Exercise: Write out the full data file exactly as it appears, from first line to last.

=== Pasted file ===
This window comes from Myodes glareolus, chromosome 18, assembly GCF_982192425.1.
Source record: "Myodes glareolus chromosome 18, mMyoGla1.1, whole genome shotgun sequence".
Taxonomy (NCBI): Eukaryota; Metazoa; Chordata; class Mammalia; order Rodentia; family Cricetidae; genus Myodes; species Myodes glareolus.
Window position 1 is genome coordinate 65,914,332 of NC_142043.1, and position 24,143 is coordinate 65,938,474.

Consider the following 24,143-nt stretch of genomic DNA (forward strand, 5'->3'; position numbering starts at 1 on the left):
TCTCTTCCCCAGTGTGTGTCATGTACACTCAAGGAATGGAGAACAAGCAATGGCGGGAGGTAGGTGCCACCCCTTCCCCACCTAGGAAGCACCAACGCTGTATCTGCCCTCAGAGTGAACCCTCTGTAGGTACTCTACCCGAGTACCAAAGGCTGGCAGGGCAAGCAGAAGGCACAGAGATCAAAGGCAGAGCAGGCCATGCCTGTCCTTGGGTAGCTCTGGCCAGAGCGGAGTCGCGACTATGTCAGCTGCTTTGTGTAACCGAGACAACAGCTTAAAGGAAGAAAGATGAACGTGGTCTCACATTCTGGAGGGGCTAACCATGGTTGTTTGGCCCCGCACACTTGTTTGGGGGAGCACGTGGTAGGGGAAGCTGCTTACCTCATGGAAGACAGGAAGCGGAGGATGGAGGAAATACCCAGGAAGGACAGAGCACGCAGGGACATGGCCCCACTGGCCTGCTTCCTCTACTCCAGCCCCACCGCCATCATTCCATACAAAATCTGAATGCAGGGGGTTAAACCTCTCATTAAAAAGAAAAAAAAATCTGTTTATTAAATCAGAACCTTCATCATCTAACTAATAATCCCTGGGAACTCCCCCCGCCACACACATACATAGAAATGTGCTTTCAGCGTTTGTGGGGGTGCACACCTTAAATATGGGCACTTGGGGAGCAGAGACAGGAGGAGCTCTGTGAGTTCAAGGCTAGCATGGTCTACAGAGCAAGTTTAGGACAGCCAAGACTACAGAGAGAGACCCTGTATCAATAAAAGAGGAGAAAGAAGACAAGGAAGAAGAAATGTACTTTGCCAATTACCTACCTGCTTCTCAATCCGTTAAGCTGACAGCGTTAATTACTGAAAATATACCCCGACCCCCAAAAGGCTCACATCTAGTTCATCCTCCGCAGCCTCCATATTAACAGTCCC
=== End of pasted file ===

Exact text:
This window comes from Myodes glareolus, chromosome 18, assembly GCF_982192425.1.
Source record: "Myodes glareolus chromosome 18, mMyoGla1.1, whole genome shotgun sequence".
Taxonomy (NCBI): Eukaryota; Metazoa; Chordata; class Mammalia; order Rodentia; family Cricetidae; genus Myodes; species Myodes glareolus.
Window position 1 is genome coordinate 65,914,332 of NC_142043.1, and position 24,143 is coordinate 65,938,474.

Consider the following 24,143-nt stretch of genomic DNA (forward strand, 5'->3'; position numbering starts at 1 on the left):
TCTCTTCCCCAGTGTGTGTCATGTACACTCAAGGAATGGAGAACAAGCAATGGCGGGAGGTAGGTGCCACCCCTTCCCCACCTAGGAAGCACCAACGCTGTATCTGCCCTCAGAGTGAACCCTCTGTAGGTACTCTACCCGAGTACCAAAGGCTGGCAGGGCAAGCAGAAGGCACAGAGATCAAAGGCAGAGCAGGCCATGCCTGTCCTTGGGTAGCTCTGGCCAGAGCGGAGTCGCGACTATGTCAGCTGCTTTGTGTAACCGAGACAACAGCTTAAAGGAAGAAAGATGAACGTGGTCTCACATTCTGGAGGGGCTAACCATGGTTGTTTGGCCCCGCACACTTGTTTGGGGGAGCACGTGGTAGGGGAAGCTGCTTACCTCATGGAAGACAGGAAGCGGAGGATGGAGGAAATACCCAGGAAGGACAGAGCACGCAGGGACATGGCCCCACTGGCCTGCTTCCTCTACTCCAGCCCCACCGCCATCATTCCATACAAAATCTGAATGCAGGGGGTTAAACCTCTCATTAAAAAGAAAAAAAAATCTGTTTATTAAATCAGAACCTTCATCATCTAACTAATAATCCCTGGGAACTCCCCCCGCCACACACATACATAGAAATGTGCTTTCAGCGTTTGTGGGGGTGCACACCTTAAATATGGGCACTTGGGGAGCAGAGACAGGAGGAGCTCTGTGAGTTCAAGGCTAGCATGGTCTACAGAGCAAGTTTAGGACAGCCAAGACTACAGAGAGAGACCCTGTATCAATAAAAGAGGAGAAAGAAGACAAGGAAGAAGAAATGTACTTTGCCAATTACCTACCTGCTTCTCAATCCGTTAAGCTGACAGCGTTAATTACTGAAAATATACCCCGACCCCCAAAAGGCTCACATCTAGTTCATCCTCCGCAGCCTCCATATTAACAGTCCC